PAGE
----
• The Promise does not cover any material that is referenced, but not described in detail, within the specification. Even if the referenced material is required for an implementation, no patent rights extend to the implementer. For example, numerous sections, including those sections which require replicating the behavior of proprietary Microsoft products, do not appear to be described in detail and therefore are not covered by Microsoft’s Promise. Additional necessary Microsoft proprietary technologies not described in detail include OLE, macros/scripts, encryption, and DRM. Microsoft has not stated a position on whether any patent rights associated with these technologies will be made available on terms acceptable to ISO.
  • The Promise is limited to claims “..that are necessary to implement only the required portions of the Covered Specification.” [emphasis added]. The Promise does not cover optional aspects. To the extent that the implementer includes “excluded optional portions (or non-required elements of optional portions)” that are in OOXML, the implementer would be unlicensed to any Microsoft patents covering those items and vulnerable to patent infringement allegations. For example, password features for WordProcessingML may not be required but are described in the specification (, page 1,158). From a practical perspective, all optional aspects of a format are necessary for a full implementation to function effectively across the wide range of possible software behaviours.

I wonder how Microsoft will feel about their ISO specification attempt of XML Paper now?

The XML Paper Specification (XPS) provides users and developers with a robust, open and trustworthy format for electronic paper. The XML Paper Specification describes electronic paper in a way that can be read by hardware, read by software, and read by people. XPS documents print better, can be shared easier, are more secure and can be archived with confidence.

This sounds very similar to what PDF, a proven, globally used and respected specification, already gives us. Once again, we have a fine standard, already approved and capable of being used by anyone. Why would we want – or need – another? For who’s benefit would this new specification be?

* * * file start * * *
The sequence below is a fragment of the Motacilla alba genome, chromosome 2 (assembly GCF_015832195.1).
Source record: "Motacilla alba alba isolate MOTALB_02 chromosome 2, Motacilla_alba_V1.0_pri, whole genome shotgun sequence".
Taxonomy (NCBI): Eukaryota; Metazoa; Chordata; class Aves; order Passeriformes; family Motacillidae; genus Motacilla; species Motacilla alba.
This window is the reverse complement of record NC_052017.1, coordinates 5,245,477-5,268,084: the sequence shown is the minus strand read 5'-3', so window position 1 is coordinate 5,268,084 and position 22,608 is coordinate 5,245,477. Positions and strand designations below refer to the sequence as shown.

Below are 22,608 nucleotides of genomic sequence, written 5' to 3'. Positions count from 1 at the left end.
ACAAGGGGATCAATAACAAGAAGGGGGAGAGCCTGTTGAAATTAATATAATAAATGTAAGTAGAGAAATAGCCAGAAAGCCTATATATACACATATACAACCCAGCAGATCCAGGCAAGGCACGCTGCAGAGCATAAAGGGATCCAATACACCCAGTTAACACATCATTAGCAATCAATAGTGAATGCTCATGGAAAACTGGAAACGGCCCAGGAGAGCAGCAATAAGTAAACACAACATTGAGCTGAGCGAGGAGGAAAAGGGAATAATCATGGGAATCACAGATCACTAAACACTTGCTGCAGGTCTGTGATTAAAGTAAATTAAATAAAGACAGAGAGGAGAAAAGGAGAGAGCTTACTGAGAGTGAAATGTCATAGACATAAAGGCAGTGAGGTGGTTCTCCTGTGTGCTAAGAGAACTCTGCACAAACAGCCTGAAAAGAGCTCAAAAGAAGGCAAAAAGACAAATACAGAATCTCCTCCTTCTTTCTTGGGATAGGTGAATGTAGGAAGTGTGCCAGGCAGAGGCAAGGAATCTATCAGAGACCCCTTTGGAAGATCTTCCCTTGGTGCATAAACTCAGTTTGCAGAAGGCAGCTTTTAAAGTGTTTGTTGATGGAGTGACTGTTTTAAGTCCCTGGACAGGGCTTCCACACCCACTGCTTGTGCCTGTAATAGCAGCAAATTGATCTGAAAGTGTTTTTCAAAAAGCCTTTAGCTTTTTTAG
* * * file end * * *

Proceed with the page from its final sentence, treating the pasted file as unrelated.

Let’s conclude with some more from Jim King at Adobe:

I have been nominated by the US Committee to be the technical editor so for the meeting of the International working group on ISO 32000 on January 21-23, 2008 I will come prepared with responses to all of the 205 comments. If the group can address all the comments to the satisfaction of all countries, especially the ones voting negatively, it is possible to finish at that meeting and publish the revised document. If the resolution is more complicated then we will enter a 2 month FDIS vote. The FDIS votes are not accompanied by comments so if we get no more negative votes at that time the revised document will be the one published as ISO 32000.

It may seem strange that the sponsoring country (US) is the one with the most comments (125) but I think that is a reflection of two things: the US committee contains a lot of knowledgeable people including several from Adobe, and we honestly found some mistakes that we felt must be corrected. To me this reflects the honesty with which this group has approached this whole effort. We could have held back to reduce the number but that is not the way this whole effort has been conducted and we are not about to start with any trickery.

Good words, especially the “…and we are not about to start with any trickery.” bit ;-).